How universities can help to integrate Ukrainian refugees

The conflict in Ukraine has led to over eight million Ukrainians leaving the country to seek refuge in other countries across Europe since February 2022. In the months following the outbreak of the war, host countries faced challenges in meeting the immediate basic needs of large numbers of displaced people, such as accommodation and access to healthcare.

Just over a year on, there is a need for a focus on integration, and supporting refugees to access education and the labour market. There are many measures that can be implemented by policy-makers, universities, recognition centres and professional bodies to remove barriers to the integration of refugees.

Many refugees have partially complete qualifications due to disrupted studies. An understanding of students’ prior learning is needed to enable them to transfer to a different institution to complete their studies, as well as language and pastoral support to help them integrate into a new country and different education system.

Universities across Europe and North America, including Jagiellonian University in Kraków (Poland), Tallinn University in Estonia, Riga Technical University in Latvia, the University of Bologna in Italy, the Technical University of Munich in Germany and many others, have created programmes to enable Ukrainian students to continue their studies, including support with accommodation and scholarships.

Initiatives like the Ukrainian Global University and Science for Ukraine aim to provide opportunities for Ukrainian students and scholars to help “ensure the continuity of Ukraine’s science and strengthen its presence in the international science arena”.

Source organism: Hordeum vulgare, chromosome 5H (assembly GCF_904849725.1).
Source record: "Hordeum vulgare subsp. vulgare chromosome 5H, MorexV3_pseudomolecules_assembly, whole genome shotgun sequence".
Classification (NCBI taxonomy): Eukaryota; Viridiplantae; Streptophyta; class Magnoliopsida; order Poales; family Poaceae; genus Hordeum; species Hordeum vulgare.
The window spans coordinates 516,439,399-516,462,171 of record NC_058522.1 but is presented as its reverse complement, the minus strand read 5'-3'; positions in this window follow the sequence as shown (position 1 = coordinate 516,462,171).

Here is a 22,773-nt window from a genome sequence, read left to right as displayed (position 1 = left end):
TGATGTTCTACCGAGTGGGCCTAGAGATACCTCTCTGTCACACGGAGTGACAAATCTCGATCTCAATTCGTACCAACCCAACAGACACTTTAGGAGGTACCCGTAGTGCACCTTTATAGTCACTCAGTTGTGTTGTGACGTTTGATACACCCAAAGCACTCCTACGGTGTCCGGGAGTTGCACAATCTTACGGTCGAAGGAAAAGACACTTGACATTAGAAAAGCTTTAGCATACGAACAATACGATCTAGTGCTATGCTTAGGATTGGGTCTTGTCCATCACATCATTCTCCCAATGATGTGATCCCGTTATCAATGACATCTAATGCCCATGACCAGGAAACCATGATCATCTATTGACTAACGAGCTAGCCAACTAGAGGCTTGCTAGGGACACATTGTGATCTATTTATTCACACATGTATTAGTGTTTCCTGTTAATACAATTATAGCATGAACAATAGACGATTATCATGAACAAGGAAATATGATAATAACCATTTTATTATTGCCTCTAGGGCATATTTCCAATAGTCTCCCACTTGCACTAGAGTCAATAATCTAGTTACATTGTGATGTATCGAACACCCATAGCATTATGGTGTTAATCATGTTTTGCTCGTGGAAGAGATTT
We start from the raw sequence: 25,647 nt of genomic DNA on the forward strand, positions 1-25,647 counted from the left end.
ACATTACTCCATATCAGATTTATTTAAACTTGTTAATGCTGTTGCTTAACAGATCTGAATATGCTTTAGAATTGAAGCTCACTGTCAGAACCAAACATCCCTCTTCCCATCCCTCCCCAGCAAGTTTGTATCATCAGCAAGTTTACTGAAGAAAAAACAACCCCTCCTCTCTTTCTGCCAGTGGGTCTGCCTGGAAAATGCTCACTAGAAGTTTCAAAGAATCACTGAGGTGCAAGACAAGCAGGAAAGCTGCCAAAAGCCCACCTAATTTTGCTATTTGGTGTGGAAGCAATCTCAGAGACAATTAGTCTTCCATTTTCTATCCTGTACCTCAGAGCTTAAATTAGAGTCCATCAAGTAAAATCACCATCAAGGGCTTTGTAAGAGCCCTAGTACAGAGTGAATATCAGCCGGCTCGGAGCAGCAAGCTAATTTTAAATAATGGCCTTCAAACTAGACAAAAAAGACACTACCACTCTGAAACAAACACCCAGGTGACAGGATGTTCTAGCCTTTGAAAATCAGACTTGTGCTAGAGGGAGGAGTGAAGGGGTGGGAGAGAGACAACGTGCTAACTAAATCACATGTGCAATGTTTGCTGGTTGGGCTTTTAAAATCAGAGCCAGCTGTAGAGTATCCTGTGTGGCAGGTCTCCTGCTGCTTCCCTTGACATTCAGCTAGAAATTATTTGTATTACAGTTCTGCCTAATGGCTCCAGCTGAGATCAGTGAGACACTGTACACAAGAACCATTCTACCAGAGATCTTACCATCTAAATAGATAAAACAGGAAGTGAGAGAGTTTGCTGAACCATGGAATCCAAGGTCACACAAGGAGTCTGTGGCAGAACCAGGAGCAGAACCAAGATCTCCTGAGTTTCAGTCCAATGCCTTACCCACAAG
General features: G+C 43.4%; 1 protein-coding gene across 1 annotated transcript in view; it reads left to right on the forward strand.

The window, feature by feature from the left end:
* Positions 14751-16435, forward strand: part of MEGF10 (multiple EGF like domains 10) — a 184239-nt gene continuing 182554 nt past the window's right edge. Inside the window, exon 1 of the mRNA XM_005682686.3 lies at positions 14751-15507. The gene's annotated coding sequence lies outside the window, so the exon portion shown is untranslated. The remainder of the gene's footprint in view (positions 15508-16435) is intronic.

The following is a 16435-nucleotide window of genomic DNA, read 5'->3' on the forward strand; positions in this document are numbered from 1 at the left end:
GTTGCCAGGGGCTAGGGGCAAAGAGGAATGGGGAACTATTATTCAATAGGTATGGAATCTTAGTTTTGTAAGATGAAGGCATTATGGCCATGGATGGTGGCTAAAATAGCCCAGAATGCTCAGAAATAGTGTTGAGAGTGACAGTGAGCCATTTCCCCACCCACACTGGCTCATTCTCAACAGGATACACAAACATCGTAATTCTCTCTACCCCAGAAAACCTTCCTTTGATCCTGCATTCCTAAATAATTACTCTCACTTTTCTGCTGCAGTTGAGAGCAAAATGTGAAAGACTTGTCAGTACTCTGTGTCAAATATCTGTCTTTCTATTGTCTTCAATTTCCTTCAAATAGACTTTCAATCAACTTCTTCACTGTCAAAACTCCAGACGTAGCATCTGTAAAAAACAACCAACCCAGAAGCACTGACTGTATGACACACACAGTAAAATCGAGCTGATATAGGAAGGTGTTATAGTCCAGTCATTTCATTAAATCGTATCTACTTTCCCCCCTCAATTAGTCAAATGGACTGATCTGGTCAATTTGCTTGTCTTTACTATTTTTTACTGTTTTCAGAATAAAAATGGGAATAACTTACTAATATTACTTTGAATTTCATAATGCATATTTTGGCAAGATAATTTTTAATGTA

Mutual benefits

A survey of Ukrainian migrants conducted by the European Union Agency for Asylum (EUAA) and the Organisation for Economic Co-operation and Development (OECD) found that 74% of Ukrainian refugees in the European Union hold a bachelor or masters degree and 76% had been employed in Ukraine.

Data collected from ENIC-NARIC centres across Europe indicate that many Ukrainian refugees hold qualifications in fields where there are skills shortages in their host countries, such as health professions and education. These qualifications and skills could be harnessed to benefit both host countries and the refugees themselves.

If this potential is to be realised, educational institutions and policy-makers need to adopt measures to facilitate access to the labour market, such as processes for the recognition of refugee qualifications and skills, temporary registration schemes for professionals and targeted training for holders of Ukrainian vocational qualifications to bridge any differences in occupational standards.

Many resources have been developed to support the recognition of qualifications held by refugees and displaced people by the European Commission, the ENIC-NARIC centres, and through initiatives such as the European Qualifications Passport for Refugees.

Many countries have procedures for the assessment of refugee qualifications. These processes have been developed to enable qualifications to be assessed without full documentation, including use of self-assessment questionnaires and structured interviews.

The Ukrainian Ministry of Education and Science also has an open access state database, the Unified State Electronic Database on Education (USEDE), which is used to verify documents and retrieve information on studies for applicants with incomplete documentation.